Hardness and toughness
Gem and mineral hardness is measured on the Mohs scale. The numbers are based on the relative ease or difficulty with which one mineral can be scratched by another. But the Mohs scale is deceptive. The steps between the minerals are not evenly spaced. For example, diamond is only one number away, but it’s many times harder than gems in the corundum family.
Zoisite (tanzanite) is 6 to 7 on the Mohs scale. It has fair to poor toughness and a property called cleavage, which is a tendency to break when struck. While tanzanite is not as hard or as tough as a stone like sapphire, it still can be worn in all types of jewelry with proper precautions against rough wearing or hard blows.
Tanzanite is stable under normal wearing conditions, which means it’s resistant to the effects of heat, light, and common chemicals. Even so, tanzanite should not be subjected to very high temperatures or sudden temperature changes. It can be attacked by exposure to hydrochloric and hydrofluoric acids.
Warm, soapy water is always safe. Ultrasonic and steam cleaners are never recommended for tanzanite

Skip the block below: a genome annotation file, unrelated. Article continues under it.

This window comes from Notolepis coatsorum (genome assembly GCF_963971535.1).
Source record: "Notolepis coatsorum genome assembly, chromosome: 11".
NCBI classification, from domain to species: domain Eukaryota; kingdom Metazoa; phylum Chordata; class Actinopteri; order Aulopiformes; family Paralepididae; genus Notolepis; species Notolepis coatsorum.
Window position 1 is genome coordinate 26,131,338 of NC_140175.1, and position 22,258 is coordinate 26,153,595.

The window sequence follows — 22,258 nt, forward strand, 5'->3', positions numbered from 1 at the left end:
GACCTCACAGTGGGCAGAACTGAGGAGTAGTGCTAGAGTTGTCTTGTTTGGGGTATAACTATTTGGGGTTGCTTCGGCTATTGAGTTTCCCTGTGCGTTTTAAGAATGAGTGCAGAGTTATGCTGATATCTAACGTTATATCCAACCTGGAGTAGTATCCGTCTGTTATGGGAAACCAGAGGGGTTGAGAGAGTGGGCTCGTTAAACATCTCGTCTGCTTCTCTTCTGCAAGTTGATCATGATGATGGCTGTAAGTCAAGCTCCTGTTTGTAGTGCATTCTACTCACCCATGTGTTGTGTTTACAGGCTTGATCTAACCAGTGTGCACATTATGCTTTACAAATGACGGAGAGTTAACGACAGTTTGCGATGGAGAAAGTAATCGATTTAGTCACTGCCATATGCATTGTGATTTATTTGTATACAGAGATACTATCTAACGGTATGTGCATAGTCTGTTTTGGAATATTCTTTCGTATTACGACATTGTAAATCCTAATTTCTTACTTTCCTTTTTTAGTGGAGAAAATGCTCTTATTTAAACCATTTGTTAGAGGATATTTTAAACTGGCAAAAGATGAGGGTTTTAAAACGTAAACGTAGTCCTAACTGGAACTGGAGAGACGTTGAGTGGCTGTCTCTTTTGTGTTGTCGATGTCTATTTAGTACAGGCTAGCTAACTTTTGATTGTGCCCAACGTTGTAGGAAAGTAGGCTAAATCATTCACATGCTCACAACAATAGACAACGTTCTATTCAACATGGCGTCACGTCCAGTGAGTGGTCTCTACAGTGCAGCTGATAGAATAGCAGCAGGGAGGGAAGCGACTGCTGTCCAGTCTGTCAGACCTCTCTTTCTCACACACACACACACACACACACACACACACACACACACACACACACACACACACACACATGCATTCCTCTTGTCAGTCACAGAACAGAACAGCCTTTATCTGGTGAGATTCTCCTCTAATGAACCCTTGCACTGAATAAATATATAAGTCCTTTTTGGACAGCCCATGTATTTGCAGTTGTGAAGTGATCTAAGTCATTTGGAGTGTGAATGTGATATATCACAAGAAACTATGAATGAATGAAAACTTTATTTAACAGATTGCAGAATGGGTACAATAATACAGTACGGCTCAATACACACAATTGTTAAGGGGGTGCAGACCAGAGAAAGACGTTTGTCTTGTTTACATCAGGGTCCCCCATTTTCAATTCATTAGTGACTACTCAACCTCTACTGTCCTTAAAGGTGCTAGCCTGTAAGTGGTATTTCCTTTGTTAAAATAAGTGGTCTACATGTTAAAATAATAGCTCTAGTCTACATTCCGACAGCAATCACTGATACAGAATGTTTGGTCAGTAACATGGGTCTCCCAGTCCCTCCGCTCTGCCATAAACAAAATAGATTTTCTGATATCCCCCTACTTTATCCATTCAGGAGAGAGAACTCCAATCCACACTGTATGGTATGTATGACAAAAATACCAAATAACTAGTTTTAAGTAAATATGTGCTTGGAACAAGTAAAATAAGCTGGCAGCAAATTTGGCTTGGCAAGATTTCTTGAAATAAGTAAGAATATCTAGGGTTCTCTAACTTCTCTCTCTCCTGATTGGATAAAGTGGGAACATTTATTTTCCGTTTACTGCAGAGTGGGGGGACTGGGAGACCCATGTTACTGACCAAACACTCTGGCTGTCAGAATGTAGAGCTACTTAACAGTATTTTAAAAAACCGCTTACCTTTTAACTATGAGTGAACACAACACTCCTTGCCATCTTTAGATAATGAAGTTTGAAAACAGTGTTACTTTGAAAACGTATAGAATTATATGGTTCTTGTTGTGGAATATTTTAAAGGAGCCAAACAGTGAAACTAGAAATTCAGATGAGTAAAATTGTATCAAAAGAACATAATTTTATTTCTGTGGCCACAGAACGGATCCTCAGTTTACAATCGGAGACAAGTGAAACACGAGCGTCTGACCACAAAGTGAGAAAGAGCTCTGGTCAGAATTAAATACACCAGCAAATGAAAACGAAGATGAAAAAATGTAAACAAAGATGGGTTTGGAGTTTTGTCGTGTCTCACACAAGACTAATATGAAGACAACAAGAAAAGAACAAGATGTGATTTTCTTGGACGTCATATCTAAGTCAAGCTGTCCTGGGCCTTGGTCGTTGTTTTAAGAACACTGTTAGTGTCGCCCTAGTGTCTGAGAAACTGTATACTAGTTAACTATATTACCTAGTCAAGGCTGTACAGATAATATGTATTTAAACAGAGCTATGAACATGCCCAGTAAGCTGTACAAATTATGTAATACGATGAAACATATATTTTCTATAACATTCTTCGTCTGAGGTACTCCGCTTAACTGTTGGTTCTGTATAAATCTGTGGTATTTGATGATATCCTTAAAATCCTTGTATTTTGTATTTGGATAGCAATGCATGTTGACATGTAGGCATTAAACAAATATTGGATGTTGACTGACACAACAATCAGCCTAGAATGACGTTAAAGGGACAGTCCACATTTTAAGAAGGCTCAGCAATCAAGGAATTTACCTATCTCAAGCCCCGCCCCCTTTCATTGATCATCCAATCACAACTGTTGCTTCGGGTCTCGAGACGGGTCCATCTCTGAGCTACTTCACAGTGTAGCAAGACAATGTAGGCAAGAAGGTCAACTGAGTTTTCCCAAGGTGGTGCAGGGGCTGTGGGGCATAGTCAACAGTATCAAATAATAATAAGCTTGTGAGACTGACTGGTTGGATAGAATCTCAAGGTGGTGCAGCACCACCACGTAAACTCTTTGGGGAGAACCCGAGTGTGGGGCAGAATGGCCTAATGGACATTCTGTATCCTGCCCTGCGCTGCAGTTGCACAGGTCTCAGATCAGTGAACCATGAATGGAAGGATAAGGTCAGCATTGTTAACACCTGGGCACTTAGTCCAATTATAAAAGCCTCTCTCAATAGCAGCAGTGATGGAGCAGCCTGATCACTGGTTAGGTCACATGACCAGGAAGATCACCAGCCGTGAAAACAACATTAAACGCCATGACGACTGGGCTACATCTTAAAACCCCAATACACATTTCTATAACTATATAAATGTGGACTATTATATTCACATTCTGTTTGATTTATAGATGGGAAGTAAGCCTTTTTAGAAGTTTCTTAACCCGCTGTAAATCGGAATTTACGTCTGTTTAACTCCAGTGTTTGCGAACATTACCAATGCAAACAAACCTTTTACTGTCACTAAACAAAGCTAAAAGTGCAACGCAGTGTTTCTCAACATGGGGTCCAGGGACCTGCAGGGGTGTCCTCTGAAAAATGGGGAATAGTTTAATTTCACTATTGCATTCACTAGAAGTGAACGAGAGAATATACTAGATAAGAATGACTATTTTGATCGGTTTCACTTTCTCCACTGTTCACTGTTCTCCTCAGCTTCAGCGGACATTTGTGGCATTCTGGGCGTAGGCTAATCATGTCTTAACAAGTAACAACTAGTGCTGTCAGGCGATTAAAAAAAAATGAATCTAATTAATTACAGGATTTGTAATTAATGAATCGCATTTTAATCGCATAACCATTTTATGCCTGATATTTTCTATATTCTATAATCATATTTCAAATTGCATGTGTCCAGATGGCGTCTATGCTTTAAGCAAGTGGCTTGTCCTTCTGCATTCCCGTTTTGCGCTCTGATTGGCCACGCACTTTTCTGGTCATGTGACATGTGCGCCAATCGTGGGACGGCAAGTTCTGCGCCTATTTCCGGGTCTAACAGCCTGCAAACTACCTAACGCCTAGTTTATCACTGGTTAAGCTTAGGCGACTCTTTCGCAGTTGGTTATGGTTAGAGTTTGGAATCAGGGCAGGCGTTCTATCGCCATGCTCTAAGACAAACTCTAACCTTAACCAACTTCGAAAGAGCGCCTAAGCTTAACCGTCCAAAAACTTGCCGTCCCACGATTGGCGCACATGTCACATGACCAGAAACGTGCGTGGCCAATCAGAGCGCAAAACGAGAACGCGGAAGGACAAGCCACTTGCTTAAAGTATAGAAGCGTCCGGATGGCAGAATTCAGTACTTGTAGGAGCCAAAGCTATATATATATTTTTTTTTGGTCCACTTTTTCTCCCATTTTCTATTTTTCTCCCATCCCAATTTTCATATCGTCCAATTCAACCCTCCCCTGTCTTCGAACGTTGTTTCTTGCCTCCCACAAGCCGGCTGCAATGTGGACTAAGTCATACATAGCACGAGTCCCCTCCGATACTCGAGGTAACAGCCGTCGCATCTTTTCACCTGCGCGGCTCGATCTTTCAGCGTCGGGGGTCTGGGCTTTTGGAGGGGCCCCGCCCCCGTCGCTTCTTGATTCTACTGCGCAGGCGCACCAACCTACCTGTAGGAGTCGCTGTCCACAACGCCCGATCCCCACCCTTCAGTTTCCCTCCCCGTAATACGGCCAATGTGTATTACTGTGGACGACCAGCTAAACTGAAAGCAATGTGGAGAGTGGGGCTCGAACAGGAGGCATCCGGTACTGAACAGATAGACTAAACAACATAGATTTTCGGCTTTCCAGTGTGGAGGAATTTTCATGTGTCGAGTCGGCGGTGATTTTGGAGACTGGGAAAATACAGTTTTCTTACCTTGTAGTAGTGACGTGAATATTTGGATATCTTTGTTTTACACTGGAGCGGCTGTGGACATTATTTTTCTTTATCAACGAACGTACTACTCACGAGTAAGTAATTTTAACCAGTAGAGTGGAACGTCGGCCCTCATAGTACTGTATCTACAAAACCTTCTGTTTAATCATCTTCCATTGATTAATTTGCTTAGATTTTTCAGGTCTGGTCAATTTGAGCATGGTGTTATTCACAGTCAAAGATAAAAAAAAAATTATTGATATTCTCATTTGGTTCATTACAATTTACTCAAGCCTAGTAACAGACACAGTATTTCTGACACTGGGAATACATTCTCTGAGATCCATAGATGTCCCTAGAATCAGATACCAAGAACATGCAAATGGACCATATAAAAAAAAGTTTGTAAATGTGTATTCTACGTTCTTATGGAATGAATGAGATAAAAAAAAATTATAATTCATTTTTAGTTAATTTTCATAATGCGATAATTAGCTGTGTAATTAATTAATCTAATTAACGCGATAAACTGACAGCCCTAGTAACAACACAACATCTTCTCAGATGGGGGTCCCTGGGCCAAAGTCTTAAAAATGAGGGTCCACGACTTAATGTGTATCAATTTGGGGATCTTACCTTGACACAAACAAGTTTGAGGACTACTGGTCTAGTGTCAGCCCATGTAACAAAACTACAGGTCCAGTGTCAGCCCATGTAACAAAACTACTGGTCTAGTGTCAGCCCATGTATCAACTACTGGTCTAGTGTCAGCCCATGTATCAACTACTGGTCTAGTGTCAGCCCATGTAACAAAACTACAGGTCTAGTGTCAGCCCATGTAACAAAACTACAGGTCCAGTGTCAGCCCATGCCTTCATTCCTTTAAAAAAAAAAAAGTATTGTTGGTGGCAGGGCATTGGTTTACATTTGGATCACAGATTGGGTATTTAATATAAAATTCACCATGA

Treatment and durability considerations
Tanzanite is routinely heat-treated to modify its color from a predominately brownish appearance to a predominately blue to purple appearance. The treatment is stable with no additional durability concerns.
There have been instances where tanzanite was coated to modify the color. Although rarely done, the coatings are not permanent and can be scratched or damaged through normal wear.
Like other transparent gemstones, tanzanite can be fracture filled to improve apparent clarity, although this is an uncommon tanzanite treatment method. The materials used to fill fractures in gemstones can alter in appearance over time.